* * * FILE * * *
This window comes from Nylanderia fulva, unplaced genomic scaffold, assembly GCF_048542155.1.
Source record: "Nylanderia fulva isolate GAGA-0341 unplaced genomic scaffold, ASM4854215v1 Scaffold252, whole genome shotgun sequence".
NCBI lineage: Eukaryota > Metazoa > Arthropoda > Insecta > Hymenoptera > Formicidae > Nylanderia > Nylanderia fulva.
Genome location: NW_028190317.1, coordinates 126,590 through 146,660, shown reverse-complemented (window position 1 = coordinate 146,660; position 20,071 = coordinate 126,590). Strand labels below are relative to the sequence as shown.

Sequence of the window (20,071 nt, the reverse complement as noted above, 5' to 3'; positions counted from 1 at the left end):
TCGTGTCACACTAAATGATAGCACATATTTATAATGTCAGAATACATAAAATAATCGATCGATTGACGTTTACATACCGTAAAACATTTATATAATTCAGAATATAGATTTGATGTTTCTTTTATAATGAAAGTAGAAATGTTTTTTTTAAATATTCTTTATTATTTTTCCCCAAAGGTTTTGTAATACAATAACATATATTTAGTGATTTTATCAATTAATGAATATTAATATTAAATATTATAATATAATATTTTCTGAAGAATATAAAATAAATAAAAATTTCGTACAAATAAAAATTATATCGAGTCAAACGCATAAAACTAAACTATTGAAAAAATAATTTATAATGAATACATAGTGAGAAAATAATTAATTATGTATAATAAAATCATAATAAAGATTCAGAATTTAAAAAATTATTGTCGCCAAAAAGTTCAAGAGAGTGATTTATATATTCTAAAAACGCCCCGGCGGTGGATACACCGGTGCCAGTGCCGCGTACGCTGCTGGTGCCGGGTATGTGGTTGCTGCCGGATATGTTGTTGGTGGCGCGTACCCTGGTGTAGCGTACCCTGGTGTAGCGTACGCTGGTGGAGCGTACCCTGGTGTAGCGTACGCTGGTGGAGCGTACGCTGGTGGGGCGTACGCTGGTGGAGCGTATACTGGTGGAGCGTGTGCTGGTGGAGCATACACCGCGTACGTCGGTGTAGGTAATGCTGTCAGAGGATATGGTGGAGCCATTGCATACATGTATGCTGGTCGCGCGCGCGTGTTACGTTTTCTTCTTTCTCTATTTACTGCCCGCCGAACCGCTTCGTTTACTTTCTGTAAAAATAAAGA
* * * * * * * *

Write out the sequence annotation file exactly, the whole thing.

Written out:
This window comes from Nylanderia fulva, unplaced genomic scaffold, assembly GCF_048542155.1.
Source record: "Nylanderia fulva isolate GAGA-0341 unplaced genomic scaffold, ASM4854215v1 Scaffold252, whole genome shotgun sequence".
NCBI lineage: Eukaryota > Metazoa > Arthropoda > Insecta > Hymenoptera > Formicidae > Nylanderia > Nylanderia fulva.
Genome location: NW_028190317.1, coordinates 126,590 through 146,660, shown reverse-complemented (window position 1 = coordinate 146,660; position 20,071 = coordinate 126,590). Strand labels below are relative to the sequence as shown.

Sequence of the window (20,071 nt, the reverse complement as noted above, 5' to 3'; positions counted from 1 at the left end):
TCGTGTCACACTAAATGATAGCACATATTTATAATGTCAGAATACATAAAATAATCGATCGATTGACGTTTACATACCGTAAAACATTTATATAATTCAGAATATAGATTTGATGTTTCTTTTATAATGAAAGTAGAAATGTTTTTTTTAAATATTCTTTATTATTTTTCCCCAAAGGTTTTGTAATACAATAACATATATTTAGTGATTTTATCAATTAATGAATATTAATATTAAATATTATAATATAATATTTTCTGAAGAATATAAAATAAATAAAAATTTCGTACAAATAAAAATTATATCGAGTCAAACGCATAAAACTAAACTATTGAAAAAATAATTTATAATGAATACATAGTGAGAAAATAATTAATTATGTATAATAAAATCATAATAAAGATTCAGAATTTAAAAAATTATTGTCGCCAAAAAGTTCAAGAGAGTGATTTATATATTCTAAAAACGCCCCGGCGGTGGATACACCGGTGCCAGTGCCGCGTACGCTGCTGGTGCCGGGTATGTGGTTGCTGCCGGATATGTTGTTGGTGGCGCGTACCCTGGTGTAGCGTACCCTGGTGTAGCGTACGCTGGTGGAGCGTACCCTGGTGTAGCGTACGCTGGTGGAGCGTACGCTGGTGGGGCGTACGCTGGTGGAGCGTATACTGGTGGAGCGTGTGCTGGTGGAGCATACACCGCGTACGTCGGTGTAGGTAATGCTGTCAGAGGATATGGTGGAGCCATTGCATACATGTATGCTGGTCGCGCGCGCGTGTTACGTTTTCTTCTTTCTCTATTTACTGCCCGCCGAACCGCTTCGTTTACTTTCTGTAAAAATAAAGA